If you want to know more about the Martyrs of England and Wales, then please do see Richard Marsden's blog "Bashing Secularism": he has been posting helpful biographies about many of the canonised martyrs. The link is down there ---->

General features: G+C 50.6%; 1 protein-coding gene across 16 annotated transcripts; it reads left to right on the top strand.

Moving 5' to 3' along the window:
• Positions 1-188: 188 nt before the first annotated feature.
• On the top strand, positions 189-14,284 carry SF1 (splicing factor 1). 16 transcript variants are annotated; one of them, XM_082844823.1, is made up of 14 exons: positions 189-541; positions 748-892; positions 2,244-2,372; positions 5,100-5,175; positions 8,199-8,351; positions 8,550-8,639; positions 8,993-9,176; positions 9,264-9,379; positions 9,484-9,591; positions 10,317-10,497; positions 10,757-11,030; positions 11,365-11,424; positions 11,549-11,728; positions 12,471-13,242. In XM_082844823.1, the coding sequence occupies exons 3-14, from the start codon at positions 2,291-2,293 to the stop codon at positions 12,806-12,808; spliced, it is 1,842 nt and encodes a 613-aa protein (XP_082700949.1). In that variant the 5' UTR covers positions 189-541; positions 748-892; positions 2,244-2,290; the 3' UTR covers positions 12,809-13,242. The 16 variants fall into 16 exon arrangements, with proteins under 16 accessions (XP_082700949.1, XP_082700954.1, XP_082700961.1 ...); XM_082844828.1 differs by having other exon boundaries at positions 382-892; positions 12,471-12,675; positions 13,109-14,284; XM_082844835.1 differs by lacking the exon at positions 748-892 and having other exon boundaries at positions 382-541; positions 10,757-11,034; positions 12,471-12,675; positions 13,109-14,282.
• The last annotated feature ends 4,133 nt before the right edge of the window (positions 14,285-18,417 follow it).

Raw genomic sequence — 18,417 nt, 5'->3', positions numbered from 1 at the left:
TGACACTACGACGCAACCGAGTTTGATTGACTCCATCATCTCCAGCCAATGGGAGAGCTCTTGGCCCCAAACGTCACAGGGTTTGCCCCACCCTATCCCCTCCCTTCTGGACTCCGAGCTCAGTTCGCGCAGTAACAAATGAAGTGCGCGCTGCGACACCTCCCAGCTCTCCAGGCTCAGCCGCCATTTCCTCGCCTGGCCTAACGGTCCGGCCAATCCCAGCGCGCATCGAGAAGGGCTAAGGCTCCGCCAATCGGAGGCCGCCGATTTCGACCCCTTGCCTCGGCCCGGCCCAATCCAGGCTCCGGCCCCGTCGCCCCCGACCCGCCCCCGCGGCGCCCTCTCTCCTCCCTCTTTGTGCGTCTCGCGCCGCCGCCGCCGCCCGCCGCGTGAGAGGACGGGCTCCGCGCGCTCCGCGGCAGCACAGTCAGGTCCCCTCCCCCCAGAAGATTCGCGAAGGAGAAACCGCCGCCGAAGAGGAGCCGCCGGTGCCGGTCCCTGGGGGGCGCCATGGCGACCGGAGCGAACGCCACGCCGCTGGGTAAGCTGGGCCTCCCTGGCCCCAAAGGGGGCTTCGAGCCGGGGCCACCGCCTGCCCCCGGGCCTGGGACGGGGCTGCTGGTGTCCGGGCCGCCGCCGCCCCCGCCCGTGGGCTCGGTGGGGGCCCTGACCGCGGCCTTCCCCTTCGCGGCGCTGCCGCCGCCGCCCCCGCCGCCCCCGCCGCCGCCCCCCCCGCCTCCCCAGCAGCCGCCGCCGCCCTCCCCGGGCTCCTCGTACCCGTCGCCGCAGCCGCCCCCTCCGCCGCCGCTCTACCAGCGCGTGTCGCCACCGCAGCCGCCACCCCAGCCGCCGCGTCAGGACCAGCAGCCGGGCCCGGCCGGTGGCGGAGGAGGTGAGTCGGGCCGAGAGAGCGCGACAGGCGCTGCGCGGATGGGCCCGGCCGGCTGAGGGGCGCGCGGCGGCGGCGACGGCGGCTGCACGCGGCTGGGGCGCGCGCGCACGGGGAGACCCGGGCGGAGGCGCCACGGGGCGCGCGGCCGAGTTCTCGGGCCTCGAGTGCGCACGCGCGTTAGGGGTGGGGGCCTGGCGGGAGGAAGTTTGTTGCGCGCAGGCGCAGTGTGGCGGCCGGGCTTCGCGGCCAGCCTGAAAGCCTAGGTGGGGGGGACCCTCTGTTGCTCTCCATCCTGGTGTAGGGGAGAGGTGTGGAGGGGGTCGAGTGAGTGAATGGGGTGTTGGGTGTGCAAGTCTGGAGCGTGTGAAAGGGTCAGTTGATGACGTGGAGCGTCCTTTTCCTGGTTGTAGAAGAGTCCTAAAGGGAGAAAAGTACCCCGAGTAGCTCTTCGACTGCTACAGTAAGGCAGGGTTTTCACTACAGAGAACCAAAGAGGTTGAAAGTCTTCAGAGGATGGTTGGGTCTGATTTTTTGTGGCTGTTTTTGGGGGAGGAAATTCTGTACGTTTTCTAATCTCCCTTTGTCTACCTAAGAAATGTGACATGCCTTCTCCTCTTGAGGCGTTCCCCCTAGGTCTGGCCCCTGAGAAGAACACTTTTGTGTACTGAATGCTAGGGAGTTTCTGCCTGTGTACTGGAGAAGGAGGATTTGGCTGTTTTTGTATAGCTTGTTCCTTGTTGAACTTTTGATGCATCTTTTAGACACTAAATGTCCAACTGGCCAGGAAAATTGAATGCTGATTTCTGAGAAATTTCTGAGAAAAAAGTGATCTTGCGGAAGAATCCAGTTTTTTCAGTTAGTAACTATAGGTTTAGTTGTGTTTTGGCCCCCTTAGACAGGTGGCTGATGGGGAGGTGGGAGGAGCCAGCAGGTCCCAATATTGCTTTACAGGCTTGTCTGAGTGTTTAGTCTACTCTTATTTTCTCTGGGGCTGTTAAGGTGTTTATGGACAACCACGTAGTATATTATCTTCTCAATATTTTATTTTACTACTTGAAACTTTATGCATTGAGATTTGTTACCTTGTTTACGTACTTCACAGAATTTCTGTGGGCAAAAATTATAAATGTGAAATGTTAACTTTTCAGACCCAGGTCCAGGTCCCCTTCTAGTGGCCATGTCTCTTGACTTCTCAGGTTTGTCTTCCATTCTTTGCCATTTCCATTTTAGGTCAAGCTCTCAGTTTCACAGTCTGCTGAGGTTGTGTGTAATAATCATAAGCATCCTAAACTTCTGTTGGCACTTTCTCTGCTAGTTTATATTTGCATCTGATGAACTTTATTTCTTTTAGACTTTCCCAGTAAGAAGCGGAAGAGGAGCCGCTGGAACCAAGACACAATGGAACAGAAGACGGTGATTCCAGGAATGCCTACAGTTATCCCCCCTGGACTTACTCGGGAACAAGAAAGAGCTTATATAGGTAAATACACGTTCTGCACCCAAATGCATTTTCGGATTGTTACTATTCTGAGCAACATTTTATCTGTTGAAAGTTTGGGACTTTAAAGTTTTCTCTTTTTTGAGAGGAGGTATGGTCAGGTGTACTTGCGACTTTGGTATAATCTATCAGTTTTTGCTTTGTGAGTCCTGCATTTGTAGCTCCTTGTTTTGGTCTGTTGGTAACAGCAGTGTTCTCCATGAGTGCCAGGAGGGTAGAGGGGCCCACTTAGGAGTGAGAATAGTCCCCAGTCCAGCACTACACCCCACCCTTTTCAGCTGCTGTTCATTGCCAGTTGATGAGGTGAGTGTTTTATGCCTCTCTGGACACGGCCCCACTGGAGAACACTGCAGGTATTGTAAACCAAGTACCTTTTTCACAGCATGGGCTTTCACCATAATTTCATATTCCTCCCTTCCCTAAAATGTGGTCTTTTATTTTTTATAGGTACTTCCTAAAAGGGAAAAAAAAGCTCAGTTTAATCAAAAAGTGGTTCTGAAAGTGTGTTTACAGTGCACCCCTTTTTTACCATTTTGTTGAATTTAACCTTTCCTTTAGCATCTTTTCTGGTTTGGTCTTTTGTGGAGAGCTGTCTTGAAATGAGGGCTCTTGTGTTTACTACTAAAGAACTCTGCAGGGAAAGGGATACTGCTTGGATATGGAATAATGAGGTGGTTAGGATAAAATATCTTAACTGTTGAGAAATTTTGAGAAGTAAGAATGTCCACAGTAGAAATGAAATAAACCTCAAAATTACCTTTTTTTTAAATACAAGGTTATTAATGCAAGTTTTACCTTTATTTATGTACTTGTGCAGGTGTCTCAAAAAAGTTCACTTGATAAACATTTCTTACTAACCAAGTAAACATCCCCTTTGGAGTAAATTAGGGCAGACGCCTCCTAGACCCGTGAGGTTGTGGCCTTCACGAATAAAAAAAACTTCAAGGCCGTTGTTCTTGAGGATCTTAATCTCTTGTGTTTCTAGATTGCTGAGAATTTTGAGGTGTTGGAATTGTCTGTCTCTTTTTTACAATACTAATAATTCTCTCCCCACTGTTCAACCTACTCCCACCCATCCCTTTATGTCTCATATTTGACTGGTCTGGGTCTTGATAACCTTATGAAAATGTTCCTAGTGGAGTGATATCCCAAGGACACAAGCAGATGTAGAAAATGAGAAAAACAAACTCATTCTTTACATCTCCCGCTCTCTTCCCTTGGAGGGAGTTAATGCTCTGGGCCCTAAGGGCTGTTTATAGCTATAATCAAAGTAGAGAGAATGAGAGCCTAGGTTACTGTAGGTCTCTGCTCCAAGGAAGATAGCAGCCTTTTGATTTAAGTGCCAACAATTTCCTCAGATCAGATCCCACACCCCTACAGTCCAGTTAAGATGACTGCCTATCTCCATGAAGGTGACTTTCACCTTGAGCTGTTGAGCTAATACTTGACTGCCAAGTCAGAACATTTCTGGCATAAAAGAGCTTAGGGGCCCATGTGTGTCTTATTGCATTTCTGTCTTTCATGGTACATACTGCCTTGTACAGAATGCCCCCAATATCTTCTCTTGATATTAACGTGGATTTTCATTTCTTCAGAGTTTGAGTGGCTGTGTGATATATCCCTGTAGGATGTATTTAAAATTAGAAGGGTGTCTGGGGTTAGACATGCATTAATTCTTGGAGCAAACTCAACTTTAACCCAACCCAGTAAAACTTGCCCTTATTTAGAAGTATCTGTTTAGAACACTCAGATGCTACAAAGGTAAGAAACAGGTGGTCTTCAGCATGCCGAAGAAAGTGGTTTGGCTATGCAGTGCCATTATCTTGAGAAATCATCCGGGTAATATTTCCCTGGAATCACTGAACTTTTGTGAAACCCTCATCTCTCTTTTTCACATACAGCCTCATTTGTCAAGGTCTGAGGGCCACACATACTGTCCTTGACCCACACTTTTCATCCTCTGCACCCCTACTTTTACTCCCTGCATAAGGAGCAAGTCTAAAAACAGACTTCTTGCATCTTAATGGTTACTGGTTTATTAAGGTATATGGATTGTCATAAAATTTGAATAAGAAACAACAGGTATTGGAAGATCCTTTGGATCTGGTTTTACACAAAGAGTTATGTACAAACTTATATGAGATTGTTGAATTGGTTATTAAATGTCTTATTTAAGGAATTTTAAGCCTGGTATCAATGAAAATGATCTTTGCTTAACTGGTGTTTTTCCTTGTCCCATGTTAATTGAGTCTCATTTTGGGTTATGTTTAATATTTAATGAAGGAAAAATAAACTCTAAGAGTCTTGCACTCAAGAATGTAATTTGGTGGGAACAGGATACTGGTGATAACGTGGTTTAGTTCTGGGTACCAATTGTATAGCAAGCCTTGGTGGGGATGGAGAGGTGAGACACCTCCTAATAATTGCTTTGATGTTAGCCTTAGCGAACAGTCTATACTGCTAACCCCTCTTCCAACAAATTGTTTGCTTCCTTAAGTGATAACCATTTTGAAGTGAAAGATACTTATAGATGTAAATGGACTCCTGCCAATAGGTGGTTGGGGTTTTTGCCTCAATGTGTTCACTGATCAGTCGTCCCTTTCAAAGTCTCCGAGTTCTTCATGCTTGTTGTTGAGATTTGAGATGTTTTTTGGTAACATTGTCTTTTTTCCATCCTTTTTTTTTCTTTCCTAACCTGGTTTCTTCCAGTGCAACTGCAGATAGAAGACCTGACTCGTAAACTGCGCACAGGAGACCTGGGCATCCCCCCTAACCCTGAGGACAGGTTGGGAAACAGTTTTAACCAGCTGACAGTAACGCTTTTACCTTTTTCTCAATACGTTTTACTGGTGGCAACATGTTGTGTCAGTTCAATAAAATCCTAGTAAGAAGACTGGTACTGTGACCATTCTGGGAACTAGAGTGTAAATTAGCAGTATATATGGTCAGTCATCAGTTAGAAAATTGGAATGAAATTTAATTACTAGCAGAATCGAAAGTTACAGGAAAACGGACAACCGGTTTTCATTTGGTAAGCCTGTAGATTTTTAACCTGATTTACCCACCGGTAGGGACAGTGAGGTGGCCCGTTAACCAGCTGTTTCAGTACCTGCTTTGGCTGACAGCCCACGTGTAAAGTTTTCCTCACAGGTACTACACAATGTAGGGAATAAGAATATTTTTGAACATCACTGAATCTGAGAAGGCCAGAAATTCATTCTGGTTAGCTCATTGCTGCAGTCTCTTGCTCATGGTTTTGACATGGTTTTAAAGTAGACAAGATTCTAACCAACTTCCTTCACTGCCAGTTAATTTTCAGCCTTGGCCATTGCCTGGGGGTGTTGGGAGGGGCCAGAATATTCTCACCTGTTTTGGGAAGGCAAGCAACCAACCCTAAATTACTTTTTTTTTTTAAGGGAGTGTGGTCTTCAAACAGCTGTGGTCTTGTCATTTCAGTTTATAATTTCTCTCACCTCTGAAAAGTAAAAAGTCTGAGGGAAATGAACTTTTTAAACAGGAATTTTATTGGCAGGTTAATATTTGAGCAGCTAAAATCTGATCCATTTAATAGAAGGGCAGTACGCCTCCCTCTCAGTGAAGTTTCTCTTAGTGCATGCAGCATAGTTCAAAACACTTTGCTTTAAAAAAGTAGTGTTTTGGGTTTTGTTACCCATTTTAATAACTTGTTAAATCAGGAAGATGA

In an age of relativism, the martyrs remind us that there are absolute values and truths that claim our adherence; and they remind us that the only martyrdom worthy of the name is undertaken for the objetive truth, not for what I think is my truth, and it is done in perfect love. Not so long ago I heard a priest preach that we could pray to the Anglican martyrs of the Reformation as well as the Catholic ones. Firstly, I wouldn't presume to have the charism of infallibility to canonise saints and encourage people under my pastoral care to pray to them: that's why we have a canonisation process, otherwise any priest could start getting parishioners to pray to all sorts of exotic people. Secondly, I would be cautious about saying that just because they persevered in their Anglican faith to the end, that means they are martyrs. Just because someone dies for their faith it does not make them a martyr in the proper sense - otherwise we would end up saying the 9/11 terrorists were martyrs: there has to be an objective criteria - that of faith, hope and love - and faith, hope and love are by nature ecclesial and thus Catholic (see Lumen Genium 8!). I hope and pray that those who died so horribly for their Anglican faith are indeed in heaven and that we might merrily meet there, as St Thomas More prayed - but to start equating what they endured with martyrdom in the proper Catholic sense ends up relativising the martyrdom of the Catholic saints. The Forty Martyrs didn't just die for their belief - they died for the Faith of the Church and they did so with an exquisite charity that continues to touch the heart and inspire it.